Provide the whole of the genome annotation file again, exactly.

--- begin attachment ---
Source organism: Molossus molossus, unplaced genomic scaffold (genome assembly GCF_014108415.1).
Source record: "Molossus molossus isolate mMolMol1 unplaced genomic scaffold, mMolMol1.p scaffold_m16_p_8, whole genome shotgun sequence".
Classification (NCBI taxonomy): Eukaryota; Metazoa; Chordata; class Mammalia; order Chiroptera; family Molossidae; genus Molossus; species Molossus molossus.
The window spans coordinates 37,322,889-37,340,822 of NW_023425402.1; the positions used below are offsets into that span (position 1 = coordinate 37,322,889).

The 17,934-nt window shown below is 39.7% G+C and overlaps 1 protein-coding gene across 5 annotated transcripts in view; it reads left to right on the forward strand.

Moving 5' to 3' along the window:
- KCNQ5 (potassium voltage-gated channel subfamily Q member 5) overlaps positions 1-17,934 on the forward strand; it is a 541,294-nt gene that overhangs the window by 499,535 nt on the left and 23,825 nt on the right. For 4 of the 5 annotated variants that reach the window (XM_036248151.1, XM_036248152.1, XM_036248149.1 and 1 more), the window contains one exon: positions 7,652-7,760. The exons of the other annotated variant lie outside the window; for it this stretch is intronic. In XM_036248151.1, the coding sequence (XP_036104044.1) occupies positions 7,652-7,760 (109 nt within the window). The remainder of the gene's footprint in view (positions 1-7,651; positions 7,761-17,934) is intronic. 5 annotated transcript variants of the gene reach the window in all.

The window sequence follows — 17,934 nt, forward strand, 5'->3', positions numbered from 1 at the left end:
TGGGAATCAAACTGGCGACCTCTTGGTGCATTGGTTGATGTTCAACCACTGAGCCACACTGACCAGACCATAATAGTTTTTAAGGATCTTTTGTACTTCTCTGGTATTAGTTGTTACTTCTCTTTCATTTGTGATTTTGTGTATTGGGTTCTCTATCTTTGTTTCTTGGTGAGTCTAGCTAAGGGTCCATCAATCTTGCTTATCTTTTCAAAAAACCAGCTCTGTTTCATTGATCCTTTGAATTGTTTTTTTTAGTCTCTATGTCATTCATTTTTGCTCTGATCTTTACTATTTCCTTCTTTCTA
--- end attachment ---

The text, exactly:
Source organism: Molossus molossus, unplaced genomic scaffold (genome assembly GCF_014108415.1).
Source record: "Molossus molossus isolate mMolMol1 unplaced genomic scaffold, mMolMol1.p scaffold_m16_p_8, whole genome shotgun sequence".
Classification (NCBI taxonomy): Eukaryota; Metazoa; Chordata; class Mammalia; order Chiroptera; family Molossidae; genus Molossus; species Molossus molossus.
The window spans coordinates 37,322,889-37,340,822 of NW_023425402.1; the positions used below are offsets into that span (position 1 = coordinate 37,322,889).

The 17,934-nt window shown below is 39.7% G+C and overlaps 1 protein-coding gene across 5 annotated transcripts in view; it reads left to right on the forward strand.

Moving 5' to 3' along the window:
- KCNQ5 (potassium voltage-gated channel subfamily Q member 5) overlaps positions 1-17,934 on the forward strand; it is a 541,294-nt gene that overhangs the window by 499,535 nt on the left and 23,825 nt on the right. For 4 of the 5 annotated variants that reach the window (XM_036248151.1, XM_036248152.1, XM_036248149.1 and 1 more), the window contains one exon: positions 7,652-7,760. The exons of the other annotated variant lie outside the window; for it this stretch is intronic. In XM_036248151.1, the coding sequence (XP_036104044.1) occupies positions 7,652-7,760 (109 nt within the window). The remainder of the gene's footprint in view (positions 1-7,651; positions 7,761-17,934) is intronic. 5 annotated transcript variants of the gene reach the window in all.

The window sequence follows — 17,934 nt, forward strand, 5'->3', positions numbered from 1 at the left end:
TGGGAATCAAACTGGCGACCTCTTGGTGCATTGGTTGATGTTCAACCACTGAGCCACACTGACCAGACCATAATAGTTTTTAAGGATCTTTTGTACTTCTCTGGTATTAGTTGTTACTTCTCTTTCATTTGTGATTTTGTGTATTGGGTTCTCTATCTTTGTTTCTTGGTGAGTCTAGCTAAGGGTCCATCAATCTTGCTTATCTTTTCAAAAAACCAGCTCTGTTTCATTGATCCTTTGAATTGTTTTTTTTAGTCTCTATGTCATTCATTTTTGCTCTGATCTTTACTATTTCCTTCTTTCTA